The Affordable Care Act
The Affordable Care Act (ACA) is considered to be one of the most radical health care moves in legislation after Medicare. The reason being that it will provide universal health coverage to everyone regardless of circumstance. An evaluation of ACA’s influence on health care will be evaluated in this paper. The Cost of Health Care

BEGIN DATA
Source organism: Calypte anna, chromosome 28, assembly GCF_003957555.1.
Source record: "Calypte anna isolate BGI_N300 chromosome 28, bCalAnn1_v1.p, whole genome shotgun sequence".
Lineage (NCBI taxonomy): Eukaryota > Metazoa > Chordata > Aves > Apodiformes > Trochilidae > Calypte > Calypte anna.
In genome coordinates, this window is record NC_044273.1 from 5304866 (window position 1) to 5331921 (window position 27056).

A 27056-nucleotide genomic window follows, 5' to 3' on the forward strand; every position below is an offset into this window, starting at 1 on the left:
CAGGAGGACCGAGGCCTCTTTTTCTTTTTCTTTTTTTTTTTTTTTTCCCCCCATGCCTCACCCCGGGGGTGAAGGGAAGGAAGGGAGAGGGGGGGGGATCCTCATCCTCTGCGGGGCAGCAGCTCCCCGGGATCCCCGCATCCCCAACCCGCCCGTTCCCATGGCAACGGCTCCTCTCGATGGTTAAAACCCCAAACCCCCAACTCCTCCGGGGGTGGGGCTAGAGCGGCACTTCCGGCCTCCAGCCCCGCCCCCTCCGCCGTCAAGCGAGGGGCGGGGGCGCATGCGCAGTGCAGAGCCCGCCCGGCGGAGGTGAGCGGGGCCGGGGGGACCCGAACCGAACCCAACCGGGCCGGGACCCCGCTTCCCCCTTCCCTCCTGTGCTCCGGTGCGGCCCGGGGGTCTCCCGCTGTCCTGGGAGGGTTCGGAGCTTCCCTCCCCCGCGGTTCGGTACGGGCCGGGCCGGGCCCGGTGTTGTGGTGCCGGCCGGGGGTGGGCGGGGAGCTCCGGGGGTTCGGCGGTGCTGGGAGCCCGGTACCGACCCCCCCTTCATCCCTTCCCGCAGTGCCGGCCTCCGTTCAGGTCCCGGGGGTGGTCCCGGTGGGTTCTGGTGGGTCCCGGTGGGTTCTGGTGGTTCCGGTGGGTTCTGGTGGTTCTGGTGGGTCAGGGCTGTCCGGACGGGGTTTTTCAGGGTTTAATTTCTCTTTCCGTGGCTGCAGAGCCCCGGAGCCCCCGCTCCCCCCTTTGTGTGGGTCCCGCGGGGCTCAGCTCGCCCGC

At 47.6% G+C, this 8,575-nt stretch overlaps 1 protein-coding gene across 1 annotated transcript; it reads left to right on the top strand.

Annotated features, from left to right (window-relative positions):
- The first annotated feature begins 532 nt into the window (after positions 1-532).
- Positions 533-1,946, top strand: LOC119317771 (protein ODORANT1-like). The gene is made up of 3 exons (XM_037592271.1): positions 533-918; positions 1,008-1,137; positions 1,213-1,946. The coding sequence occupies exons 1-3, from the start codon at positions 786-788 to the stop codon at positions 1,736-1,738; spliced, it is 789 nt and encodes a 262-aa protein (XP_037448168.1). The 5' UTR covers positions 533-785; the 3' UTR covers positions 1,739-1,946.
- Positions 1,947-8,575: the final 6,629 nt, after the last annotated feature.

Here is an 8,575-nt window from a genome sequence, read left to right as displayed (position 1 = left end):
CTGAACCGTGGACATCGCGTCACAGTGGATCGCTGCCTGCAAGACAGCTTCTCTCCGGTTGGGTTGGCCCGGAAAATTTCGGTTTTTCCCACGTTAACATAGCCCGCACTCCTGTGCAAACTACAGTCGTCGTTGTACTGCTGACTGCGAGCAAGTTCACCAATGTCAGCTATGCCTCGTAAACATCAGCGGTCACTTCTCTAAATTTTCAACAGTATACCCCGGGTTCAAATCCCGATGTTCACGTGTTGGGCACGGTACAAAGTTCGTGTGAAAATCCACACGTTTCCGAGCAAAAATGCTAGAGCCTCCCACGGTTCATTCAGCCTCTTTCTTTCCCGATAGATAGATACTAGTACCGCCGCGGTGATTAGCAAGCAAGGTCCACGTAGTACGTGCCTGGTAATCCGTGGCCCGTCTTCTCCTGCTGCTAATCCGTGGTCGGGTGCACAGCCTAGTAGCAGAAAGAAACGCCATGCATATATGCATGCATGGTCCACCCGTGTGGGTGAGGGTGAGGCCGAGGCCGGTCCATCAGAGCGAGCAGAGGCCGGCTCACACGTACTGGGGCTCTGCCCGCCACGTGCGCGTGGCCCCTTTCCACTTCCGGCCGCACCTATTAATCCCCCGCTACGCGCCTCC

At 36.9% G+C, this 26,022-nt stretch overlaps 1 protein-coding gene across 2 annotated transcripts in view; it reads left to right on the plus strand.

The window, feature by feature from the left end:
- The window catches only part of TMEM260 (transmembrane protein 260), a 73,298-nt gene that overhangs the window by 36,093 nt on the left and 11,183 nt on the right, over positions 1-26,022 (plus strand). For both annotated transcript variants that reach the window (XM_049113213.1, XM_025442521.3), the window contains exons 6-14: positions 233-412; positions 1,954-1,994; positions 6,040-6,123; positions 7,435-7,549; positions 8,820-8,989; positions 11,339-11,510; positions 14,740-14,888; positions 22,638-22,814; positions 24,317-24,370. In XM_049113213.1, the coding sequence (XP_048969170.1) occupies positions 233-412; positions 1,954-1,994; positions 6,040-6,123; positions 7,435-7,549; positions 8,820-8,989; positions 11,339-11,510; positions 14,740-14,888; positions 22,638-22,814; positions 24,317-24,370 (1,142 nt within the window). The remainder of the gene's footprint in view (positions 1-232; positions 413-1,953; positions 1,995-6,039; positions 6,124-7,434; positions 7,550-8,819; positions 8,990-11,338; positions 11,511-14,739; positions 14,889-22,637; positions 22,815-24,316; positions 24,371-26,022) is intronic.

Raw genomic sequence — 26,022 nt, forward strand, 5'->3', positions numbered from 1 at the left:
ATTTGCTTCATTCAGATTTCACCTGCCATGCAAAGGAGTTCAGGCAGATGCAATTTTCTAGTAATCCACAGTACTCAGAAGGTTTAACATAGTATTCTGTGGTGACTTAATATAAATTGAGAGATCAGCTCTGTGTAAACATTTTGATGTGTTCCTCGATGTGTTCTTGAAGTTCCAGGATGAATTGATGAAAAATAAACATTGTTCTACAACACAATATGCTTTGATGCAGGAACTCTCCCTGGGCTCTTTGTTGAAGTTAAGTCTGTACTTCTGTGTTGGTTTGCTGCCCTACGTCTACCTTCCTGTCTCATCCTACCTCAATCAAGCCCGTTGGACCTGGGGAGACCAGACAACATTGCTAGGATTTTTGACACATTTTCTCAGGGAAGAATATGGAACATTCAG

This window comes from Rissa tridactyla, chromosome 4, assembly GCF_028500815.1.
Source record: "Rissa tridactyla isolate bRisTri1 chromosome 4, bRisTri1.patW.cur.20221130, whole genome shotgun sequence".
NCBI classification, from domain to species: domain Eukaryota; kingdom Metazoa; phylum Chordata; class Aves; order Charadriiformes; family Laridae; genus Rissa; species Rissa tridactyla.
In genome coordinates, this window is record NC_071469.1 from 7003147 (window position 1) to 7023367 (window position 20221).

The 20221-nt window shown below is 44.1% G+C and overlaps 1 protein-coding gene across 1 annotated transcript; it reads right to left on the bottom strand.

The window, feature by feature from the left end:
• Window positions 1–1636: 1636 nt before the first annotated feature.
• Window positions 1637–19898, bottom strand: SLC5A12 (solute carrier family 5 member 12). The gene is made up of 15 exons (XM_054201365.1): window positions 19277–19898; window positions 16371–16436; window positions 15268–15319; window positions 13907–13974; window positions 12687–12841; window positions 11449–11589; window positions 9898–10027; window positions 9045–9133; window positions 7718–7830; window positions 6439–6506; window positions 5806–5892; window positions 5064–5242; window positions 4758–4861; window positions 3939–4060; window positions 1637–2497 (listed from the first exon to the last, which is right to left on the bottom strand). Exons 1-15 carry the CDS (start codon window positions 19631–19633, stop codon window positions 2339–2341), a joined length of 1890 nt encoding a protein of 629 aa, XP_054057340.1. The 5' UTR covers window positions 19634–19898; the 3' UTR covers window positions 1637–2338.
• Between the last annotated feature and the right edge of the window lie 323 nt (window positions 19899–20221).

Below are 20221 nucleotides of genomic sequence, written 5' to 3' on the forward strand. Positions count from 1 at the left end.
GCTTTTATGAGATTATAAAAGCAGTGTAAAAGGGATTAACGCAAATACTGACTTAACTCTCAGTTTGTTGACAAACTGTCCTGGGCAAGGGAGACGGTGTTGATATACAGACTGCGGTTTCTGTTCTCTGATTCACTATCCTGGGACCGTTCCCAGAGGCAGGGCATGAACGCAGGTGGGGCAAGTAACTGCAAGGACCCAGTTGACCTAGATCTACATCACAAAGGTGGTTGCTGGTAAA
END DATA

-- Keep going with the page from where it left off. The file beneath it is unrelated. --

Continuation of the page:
As the new healthcare law takes effect insurance premiums are expected to rise. On average for the last six years insurances premiums have gone up six percent per year. The average annual cost that employers pay to cover their employees is around $10,000 for each employee. Usually employees are responsible for 20 percent that total or $2000. At this time the new law has done nothing to reduce the cost employers pay for coverage, so the average individual should expect their cost to rise by $140 in 2013. According to the nonpartisan Congressional Budget Office, the new law will cost the government $938 billion over ten years and is estimated to reduce the federal deficit by $138 billion in that same time frame (NY Times, 2012). Seniors so far have seemed to benefit most for the new law, as each one has received a check for $250 to cover the so called “donut hole” in their coverage, which is the difference between what Medicare covers and the out of pocket expense seniors incur. According to analysis from the Urban Institute some companies will see their cost increase by ten percent. Mid-sized to large business that have between 101 and 1000 employees are expect to see this cost increase mainly due to the fact they will have to expand coverage to more employees. Companies with more than 1000 employees are expected the see their cost rise by about 4 percent. Small companies with less than 100 employees that offer insurance to their employees may benefit from the new law, as tax credits and purchasing efficiencies will help reduce cost. With the law not taking full effect until 2014, when the mandates...
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